Once again honesty is the best policy. When coaches ask what other schools are recruiting you, just name the schools. There are actually two ways to be dishonest in answering the question. The first is to not tell which schools are recruiting you and the second is to lie about which ones are. Understanding why you shouldn’t do the former explains why some are tempted to do the latter.
One third of colleges do not offer athletic scholarships. At institutions that do offer scholarships, most sports are equivalency sports meaning that athletes are likely to receive only partial scholarships. This means that the availability of non-athletic financial aid is an important consideration for most college athletes.
The NCAA has a public service announcement stating that most of their athletes go pro in something other than sports. They actually provide a table with the probability of competing beyond high school and the percentage who actually make it to the professional level. Given this information, any sensible athlete should pay serious attention to the student part of “student-athletes.”
One thing prospective student-athletes should take a look at is the graduation rate for the schools they’re interested in and compare the graduation rate for their sport. It’s not hard to do.
Hopefully, the previous post demonstrated that the chances of getting a scholarship to play college baseball aren’t very good. Sometimes I think parents talk about the baseball scholarship as a way to justify the amount of time and money their family is spending on baseball. Claiming that it’s all to pay for college is an easy and obvious excuse.
College athletes without a scholarship that play on a team that offers scholarships are generally referred to as “walk-ons.” There are two types of walk-on players, the preferred walk-on or sometimes called recruited or invited, and just plain walk-ons. If you’re going to be a walk-on, “preferred” is definitely the way to go.
You would think this would be an easy question to answer. And it is for NCAA D3 schools since they aren’t allowed to offer any athletic scholarships so the answer is no. As for D1 or D2 schools, if you just stop and think about it a little, you would begin to realize that there’s no way it could possibly have a simple answer.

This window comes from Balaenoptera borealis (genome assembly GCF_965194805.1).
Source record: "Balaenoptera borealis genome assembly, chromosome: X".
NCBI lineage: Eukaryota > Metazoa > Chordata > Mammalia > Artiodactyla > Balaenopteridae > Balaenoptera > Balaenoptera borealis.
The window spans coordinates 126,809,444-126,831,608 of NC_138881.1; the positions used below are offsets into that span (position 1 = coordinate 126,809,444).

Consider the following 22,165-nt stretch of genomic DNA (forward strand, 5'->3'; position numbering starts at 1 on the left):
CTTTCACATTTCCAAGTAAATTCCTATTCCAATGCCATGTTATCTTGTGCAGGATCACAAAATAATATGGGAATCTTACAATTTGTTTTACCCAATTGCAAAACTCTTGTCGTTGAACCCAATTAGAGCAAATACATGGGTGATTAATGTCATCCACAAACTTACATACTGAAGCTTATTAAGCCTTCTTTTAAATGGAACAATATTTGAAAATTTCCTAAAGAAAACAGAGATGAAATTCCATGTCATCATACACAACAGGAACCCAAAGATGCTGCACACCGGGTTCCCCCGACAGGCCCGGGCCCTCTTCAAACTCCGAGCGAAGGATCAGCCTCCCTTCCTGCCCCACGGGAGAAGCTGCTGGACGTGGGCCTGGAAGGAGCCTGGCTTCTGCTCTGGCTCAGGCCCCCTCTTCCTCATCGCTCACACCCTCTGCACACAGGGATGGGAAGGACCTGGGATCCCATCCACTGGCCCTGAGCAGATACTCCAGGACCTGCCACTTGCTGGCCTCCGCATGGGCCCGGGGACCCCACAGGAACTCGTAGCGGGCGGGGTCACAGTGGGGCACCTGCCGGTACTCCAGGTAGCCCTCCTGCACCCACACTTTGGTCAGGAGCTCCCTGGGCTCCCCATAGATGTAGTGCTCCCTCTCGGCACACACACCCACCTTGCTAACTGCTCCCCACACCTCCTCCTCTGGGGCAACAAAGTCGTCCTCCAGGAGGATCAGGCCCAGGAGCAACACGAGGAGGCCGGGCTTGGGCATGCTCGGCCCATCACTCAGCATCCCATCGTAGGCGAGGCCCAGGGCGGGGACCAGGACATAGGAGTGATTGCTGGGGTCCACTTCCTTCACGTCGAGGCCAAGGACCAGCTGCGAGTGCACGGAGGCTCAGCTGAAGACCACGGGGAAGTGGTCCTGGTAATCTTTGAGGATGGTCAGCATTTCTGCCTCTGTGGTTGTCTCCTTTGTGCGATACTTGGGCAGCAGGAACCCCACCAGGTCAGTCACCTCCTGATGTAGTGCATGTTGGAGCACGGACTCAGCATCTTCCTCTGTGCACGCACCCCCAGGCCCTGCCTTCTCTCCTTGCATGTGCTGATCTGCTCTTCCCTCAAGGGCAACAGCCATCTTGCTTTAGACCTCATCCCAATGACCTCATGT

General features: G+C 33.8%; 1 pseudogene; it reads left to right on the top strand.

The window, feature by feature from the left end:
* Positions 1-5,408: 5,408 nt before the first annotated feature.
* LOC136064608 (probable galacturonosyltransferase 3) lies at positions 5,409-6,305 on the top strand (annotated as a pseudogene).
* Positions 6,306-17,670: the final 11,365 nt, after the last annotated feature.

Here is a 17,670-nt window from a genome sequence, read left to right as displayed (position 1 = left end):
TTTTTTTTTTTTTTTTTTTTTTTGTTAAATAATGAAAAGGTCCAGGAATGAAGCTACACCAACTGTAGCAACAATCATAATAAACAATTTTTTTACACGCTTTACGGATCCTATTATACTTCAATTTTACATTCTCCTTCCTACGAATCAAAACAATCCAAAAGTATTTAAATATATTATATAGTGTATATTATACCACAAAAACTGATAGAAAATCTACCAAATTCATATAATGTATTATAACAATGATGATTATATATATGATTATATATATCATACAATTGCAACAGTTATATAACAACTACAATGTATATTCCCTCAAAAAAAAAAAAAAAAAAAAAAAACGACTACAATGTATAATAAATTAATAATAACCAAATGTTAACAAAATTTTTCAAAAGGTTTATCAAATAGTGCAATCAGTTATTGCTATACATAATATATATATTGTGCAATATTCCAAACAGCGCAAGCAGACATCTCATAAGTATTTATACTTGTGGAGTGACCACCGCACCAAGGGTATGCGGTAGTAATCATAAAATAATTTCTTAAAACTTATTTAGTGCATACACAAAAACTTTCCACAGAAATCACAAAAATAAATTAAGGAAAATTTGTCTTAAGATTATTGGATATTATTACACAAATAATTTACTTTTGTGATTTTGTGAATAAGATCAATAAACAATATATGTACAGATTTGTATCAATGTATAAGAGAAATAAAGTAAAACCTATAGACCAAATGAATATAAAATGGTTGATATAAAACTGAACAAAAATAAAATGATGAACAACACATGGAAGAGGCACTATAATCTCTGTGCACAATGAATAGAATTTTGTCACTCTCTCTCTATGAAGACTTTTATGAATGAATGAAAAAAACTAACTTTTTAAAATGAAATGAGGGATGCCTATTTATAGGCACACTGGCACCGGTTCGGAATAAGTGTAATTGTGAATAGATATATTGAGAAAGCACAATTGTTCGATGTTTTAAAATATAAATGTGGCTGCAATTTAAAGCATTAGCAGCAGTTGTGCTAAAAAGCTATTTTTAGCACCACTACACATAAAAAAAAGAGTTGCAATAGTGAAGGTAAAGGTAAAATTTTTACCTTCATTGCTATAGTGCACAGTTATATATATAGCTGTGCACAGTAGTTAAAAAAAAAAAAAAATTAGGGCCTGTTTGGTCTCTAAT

This post has been updated. I’ve added some camps, updated links, and removed some that don’t seem to exist anymore. If you have any suggestions, please let me know. (I list specific camps by date below.)
If at all possible, you want the coaches from the college you are interested in to see you play. This is a qualified statement since some colleges will recruit players strictly off video. (In the time of COVID, a lot more coaches are recruiting off of video.) These tend to be smaller colleges or schools without any recruiting budget. Of course, all coaches would prefer to see you play and baseball camps can be a very effective way to get in front of several college coaches in a very short period of time.
There are a lot of athletes and their families that are expecting to play their sport in college. And far too many of them are actually counting on an athletic scholarship as part of their plan to pay for college. Yet, the truth is that most of these players won’t be recruited to play in college, much less get a scholarship. If you’re one of the following types of players, chances are you won’t be playing in college.
Remember when camps were something you did for a week or two in the summer or maybe over a weekend with a scouting troop? High schoolers didn’t go to camps, they worked at them to save up money for college. Not anymore. At least not for high school athletes interested in playing at the college level.
Showcase camps are a convenient, although increasingly expensive, way to get recruited. Given that most college athletes don’t receive scholarships, it can be hard to see the ROI on attending showcase camps. It’s not that showcase camps are automatically a waste of money. But they’re certain to be if you make the following mistakes.